One of the other things we have our eye on, and this came from another council — our African American Advisory Council — is moving forward on a lot of investment and focus on young men of color. We're working with the community and high school districts to make sure we're identifying young men of color that we hope will come to CSUB. We're involving them in leadership and mentorship. We're really making an investment because we want to have a place where social justice and equity is really at the focus and at the heart of giving people equitable opportunities. 

The young men of color is inclusive. It's African American, Latinos, Asian Americans, Pacific Islander and Native American. We're proud of the work that we've started, and I want to thank our collaborators at Kern High.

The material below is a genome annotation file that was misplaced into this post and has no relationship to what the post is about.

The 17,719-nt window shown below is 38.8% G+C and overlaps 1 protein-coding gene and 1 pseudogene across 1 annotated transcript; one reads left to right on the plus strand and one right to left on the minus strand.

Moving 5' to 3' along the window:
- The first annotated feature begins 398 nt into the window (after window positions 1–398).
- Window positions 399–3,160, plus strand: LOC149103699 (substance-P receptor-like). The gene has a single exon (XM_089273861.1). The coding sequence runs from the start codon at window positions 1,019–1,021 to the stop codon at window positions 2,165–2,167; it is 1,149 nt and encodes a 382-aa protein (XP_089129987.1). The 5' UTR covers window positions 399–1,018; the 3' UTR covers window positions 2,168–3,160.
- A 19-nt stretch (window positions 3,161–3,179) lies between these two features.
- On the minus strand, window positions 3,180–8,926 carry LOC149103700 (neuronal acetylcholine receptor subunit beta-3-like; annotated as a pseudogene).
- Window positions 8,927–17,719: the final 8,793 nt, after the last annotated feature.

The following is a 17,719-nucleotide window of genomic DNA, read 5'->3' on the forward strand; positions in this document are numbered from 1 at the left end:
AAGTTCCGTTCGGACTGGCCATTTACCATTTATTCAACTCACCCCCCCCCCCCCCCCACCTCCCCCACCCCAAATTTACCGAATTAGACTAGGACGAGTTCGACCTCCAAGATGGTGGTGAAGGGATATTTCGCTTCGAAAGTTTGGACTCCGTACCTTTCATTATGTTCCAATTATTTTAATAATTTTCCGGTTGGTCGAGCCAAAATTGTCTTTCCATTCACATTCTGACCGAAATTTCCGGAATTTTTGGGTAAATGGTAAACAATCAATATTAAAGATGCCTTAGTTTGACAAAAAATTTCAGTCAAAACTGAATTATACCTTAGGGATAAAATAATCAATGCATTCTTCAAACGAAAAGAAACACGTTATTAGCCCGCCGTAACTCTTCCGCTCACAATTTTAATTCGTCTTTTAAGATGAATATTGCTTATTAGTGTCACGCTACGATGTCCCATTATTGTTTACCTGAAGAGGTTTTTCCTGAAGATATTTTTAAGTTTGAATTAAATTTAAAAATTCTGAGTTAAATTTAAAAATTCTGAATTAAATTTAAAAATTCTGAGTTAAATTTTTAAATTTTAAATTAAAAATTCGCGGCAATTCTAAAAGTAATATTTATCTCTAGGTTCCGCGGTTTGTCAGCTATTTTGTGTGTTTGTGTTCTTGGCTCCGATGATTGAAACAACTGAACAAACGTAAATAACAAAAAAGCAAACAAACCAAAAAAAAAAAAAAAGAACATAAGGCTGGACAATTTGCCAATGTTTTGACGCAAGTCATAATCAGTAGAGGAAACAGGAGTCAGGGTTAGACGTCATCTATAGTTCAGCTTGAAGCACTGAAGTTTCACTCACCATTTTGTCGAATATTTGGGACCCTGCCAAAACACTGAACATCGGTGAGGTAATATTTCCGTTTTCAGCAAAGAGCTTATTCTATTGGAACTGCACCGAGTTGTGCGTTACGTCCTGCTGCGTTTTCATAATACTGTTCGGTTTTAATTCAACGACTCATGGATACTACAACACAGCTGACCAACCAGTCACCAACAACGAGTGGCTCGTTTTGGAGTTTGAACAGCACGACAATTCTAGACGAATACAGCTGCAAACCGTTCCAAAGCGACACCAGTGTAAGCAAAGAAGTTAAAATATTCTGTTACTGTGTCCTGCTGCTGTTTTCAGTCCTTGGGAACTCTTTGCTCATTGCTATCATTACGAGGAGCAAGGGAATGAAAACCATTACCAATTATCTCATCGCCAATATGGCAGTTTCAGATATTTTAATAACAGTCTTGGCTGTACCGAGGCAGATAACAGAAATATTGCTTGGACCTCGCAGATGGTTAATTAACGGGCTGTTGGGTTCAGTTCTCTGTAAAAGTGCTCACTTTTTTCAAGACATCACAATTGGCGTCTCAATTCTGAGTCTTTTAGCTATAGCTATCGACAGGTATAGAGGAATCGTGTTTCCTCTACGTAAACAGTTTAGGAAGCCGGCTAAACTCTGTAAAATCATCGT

Q: It's the university's 50th year. What celebrations are in store?

A: They'll really kick off in the spring and early fall. There is a committee, its chair is John Nilon, and he was the chair for the investiture, so you can bet it's going to be another good celebration year. We do also have a book that will be part of that celebration. 

Ema Sasic can be reached at 661-395-7392. Follow her on Twitter: @ema_sasic.